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How To Start Saving – Even When You Thought You Couldn’t

How To Start Saving – Even When You Thought You Couldn’t

July is national savings month and, with the financial setbacks that many South Africans experienced this year as a result of the nationwide COVID-19 lockdown, there is no better time to think about how you are going to reach your future financial goals. 

This is according to Ray Mhere, Head of Momentum Investments Distribution, who says that while 2020 may not have been kind to most people’s pockets, South Africans shouldn’t give up on their financial goals. “Cultivating a culture of savings is incredibly important, and it is something that we need a lot more of in South Africa. It is commonly believed that saving and investing is exclusive to people with money, and in the current economic environment, many more people may think that they won’t be able to save any money at all. However, people from all income groups can benefit from saving, and we all need to start somewhere.” 

Let’s start by defining the terms saving and investing.

·       Saving is putting aside a portion of your money and not spending it.

·       Investing is buying assets such as equities, bonds or property with the expectation that your investment will make money for you. Investments can be used for your short, medium and long-term goals and they can be accessed through unit trust funds.

The first step, according to Mhere, is to have a savings plan with realistic goals and time frames. He explains that you should start by making sure that your goals are realistic and achievable by working out how much you can afford to save each month. “It is human nature to work harder and smarter if you work towards a set goal. Once you figure out what you can afford to save, you can establish where and how you need to invest those savings in order to achieve your goals in a realistic time frame. As soon as you have that in place, get into the habit of paying yourself first. Set up an automatic debit order that deducts money from your bank account and invests it as soon as your salary is paid.”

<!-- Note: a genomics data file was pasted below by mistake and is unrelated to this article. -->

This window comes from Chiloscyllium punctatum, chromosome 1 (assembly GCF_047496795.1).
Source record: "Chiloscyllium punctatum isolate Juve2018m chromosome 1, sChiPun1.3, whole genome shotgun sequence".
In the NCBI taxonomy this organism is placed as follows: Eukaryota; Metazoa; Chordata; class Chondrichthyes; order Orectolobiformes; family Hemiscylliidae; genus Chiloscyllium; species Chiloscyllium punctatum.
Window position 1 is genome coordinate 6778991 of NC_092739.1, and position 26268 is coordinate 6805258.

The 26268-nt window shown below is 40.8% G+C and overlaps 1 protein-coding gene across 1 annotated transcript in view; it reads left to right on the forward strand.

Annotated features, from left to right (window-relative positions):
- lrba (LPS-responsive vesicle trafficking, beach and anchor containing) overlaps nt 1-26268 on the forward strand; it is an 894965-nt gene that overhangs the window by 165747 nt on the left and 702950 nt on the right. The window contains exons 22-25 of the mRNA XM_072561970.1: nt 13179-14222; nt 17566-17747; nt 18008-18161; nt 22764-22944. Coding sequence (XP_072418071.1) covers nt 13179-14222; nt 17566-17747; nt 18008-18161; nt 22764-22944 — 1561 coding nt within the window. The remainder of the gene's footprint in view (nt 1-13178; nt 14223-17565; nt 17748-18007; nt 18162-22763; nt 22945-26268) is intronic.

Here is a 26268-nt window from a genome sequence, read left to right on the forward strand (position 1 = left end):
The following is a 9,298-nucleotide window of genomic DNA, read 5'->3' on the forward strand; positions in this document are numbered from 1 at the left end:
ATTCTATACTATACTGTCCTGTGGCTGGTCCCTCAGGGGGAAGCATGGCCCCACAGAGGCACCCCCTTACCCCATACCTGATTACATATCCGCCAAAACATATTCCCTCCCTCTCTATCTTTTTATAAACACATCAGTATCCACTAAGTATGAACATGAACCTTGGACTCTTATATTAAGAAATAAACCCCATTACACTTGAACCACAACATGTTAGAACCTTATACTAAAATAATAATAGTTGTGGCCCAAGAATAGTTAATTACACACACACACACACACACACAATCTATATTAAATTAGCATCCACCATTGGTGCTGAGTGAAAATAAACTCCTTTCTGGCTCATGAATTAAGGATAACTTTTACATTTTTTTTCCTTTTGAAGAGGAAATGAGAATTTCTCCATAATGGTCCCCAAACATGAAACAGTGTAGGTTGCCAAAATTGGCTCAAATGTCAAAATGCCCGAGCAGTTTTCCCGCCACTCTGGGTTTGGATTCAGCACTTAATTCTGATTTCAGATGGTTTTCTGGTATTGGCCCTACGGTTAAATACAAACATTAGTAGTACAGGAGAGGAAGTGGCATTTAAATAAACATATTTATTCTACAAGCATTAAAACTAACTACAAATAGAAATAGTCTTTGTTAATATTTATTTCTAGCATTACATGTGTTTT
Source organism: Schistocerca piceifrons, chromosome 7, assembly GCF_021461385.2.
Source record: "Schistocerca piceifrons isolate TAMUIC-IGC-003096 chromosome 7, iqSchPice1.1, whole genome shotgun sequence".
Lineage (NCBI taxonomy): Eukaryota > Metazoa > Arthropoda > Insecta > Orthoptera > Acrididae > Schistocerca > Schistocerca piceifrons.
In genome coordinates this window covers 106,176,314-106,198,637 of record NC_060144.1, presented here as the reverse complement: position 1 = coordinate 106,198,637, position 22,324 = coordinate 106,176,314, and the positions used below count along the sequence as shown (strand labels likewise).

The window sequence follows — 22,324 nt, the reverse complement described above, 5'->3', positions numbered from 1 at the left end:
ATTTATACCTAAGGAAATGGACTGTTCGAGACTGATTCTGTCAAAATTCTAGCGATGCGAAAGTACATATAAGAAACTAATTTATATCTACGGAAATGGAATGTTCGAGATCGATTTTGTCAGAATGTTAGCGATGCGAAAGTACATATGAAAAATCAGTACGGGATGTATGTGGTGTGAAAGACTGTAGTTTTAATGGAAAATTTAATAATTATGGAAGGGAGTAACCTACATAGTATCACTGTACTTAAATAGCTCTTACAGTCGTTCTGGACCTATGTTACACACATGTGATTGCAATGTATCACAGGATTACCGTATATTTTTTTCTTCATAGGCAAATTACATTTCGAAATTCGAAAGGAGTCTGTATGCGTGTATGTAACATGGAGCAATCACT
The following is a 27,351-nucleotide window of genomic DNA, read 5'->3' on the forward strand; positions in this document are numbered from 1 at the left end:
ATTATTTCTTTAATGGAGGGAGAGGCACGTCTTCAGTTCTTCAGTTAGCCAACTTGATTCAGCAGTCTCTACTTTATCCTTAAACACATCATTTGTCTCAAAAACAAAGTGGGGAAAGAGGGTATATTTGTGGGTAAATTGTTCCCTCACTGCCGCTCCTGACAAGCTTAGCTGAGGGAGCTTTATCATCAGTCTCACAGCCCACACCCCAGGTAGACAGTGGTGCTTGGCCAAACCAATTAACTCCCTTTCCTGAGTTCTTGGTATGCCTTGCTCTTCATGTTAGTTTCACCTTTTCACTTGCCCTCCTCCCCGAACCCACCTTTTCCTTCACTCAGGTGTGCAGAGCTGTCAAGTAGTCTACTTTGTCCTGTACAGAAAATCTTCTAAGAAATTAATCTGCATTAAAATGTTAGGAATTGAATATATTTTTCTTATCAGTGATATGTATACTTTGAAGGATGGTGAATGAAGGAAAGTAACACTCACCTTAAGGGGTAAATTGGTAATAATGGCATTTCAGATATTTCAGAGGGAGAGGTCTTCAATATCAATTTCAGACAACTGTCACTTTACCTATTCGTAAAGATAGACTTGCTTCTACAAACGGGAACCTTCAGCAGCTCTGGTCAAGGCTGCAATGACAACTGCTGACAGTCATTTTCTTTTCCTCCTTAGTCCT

An easy example of this principle in action, is when parents want to save for their children’s education. “Let’s say Zola has just begun Grade 1 and her parents want her to go to university one day. For this dream to come true, they will have to save about R500 000 over the next twelve years. To achieve this goal, they would have to establish how much they can afford to save each month to pay into Zola’s University investment account. Depending on the investment vehicle that they use, the parents could well reach this massive goal if they put away around R2500 per month.” 

Building a financial buffer is also important for future emergencies. A good practice is to build a buffer fund of at least three months’ salary. You can deposit it into a savings account or even your access bond so that you have immediate access to it when an emergency arises.

He adds that getting into the habit of accumulating instead of spending, is also very important. “Firstly, try not to spend any of the money that you receive unexpectedly – for instance, a tax refund or your year-end bonus. Rather, remember the saving and investment goals that you set for yourself and put as much of the extra cash as you can into this plan. Secondly, think about the small amounts of money that you needlessly spend on a daily basis. For example, if you replace your daily takeaway coffee with the one you make yourself, you save R25 per day. That amounts to R125 that you spend less every week and R500 that you have extra each month. If you put that money into a savings plan every month, it can total R25 000 in just under four years.”

Mhere explains that the secret to successful investing is to start as early as possible. “The power of compounding is the most important tool to help you grow your wealth, but it needs time to work. If you invest your money as early as possible, it will provide an opportunity for your capital to grow and produce a good return. This is also why we should all be teaching our children the value of delayed gratification. If they understand from a young age that they are sacrificing now for a better future, they will quickly learn how to achieve their goals.”

Lastly, he says that South Africans should use the advantages that are at their disposal. “Our government has made tax-free savings plans available to South Africans in order to encourage us all to save more. You can invest up to R36 000 per year per person without ever having to pay tax on it. You can open an account for each person in your family or for anyone you choose and set up a debit order which is the most effective way to save. You can also pay a lump sum into the tax-free fund.”

In closing, Mhere says that saving money is important and possible for people at all levels. “Even in this tight economy, it is within our power to put at least a small amount of money away. Just remember the simple rules – start saving as soon as possible, set achievable goals, build a buffer, invest, be disciplined, and use a tax-free savings account,” he concludes.